In such a system the level of decommodification that does exist is crucial. Grusky made the point that in the US (and we can say the UK), money is a little less important for those eligible for welfare assistance because there is some decommodification, which is qualified on the basis of means testing. Yet the relationship between means testing and decommodification is a tricky one, and it has a direct impact on social mobility. A pertinent example of this is the UK’s system of in-work benefits such as Tax Credits. These benefits are designed to supplement the incomes of those on low wages. As such, they become essential to the finances of many households who receive them. They are means tested as only individuals or households under a certain income may receive them. If you are eligible for Tax Credits you also become entitled to other things such as free dental treatment. For many, then, they are a lifeline but they also trap people in low-paid work.  In an interview I conducted recently, a couple said that one of them had been offered the choice at work of more money/hours or an extra week’s holiday. Almost everyone who was offered this took the holiday, because the extra income would have removed their eligibility for tax credits, which would have made them worse off overall. Therefore, there is a cut-off point where decommodification in a highly commodified welfare system is beneficial for social mobility.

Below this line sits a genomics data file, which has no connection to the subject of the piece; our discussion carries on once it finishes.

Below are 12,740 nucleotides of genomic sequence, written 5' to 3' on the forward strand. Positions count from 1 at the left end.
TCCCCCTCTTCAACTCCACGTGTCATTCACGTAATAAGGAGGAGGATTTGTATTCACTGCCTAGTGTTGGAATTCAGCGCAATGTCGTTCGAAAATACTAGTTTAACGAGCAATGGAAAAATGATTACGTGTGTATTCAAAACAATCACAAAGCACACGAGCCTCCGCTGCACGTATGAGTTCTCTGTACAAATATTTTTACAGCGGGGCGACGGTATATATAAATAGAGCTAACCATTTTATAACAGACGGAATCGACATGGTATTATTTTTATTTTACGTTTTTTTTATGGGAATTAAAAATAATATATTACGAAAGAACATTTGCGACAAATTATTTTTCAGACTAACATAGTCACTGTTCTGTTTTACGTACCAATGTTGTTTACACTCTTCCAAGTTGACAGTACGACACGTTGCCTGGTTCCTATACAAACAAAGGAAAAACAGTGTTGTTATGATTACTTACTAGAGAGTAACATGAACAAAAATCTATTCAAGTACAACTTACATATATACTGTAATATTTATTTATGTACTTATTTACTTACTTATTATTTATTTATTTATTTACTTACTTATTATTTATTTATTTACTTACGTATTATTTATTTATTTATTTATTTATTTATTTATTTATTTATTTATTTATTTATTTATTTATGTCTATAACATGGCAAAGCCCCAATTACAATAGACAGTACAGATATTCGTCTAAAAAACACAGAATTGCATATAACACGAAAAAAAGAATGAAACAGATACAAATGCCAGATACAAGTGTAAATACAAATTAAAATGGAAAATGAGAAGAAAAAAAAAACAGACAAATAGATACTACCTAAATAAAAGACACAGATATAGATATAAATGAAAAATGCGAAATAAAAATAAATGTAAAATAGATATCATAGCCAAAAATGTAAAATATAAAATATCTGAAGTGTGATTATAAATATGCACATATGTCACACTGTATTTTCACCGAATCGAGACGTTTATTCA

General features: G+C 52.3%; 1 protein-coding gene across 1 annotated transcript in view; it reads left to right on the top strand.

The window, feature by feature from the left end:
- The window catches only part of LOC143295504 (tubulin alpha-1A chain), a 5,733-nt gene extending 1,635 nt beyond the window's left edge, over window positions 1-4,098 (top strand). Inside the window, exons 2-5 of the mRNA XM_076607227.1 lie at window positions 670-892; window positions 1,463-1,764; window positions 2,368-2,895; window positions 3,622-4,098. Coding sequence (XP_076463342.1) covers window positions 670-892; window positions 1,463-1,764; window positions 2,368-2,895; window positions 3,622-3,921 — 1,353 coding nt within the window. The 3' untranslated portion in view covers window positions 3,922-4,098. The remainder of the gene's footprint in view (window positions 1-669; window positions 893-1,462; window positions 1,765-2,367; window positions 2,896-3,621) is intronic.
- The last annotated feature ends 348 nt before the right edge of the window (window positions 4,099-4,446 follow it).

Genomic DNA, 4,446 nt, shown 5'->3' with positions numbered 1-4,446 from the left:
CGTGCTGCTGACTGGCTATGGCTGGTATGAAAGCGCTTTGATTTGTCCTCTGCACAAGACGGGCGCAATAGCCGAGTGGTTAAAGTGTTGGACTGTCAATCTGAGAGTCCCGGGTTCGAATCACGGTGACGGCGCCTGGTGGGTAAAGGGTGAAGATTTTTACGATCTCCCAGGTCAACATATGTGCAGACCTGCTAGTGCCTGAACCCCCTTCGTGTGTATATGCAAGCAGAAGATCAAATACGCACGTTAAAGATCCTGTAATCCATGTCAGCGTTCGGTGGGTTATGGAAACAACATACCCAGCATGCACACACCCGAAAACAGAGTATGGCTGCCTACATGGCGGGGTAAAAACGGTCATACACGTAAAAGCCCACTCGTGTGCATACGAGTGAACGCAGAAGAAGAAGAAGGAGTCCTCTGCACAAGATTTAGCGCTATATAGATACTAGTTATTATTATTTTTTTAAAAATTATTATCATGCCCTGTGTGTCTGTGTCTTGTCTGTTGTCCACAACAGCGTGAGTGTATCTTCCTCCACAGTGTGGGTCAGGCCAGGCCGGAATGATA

For those like the couple mentioned above, social mobility is limited, but the barriers to their social mobility are, to an extent, artificially constructed because of the boundary between eligibility and ineligibility for in-work benefits. A modest pay increase would result in a substantial loss of earnings, to the extent that the rational economic choice in this context is to not take the pay increase. One would need a job that paid significantly more in order to absorb this shortfall, and the associated cost of living that would come with needing to pay for many services that were previously free or discounted.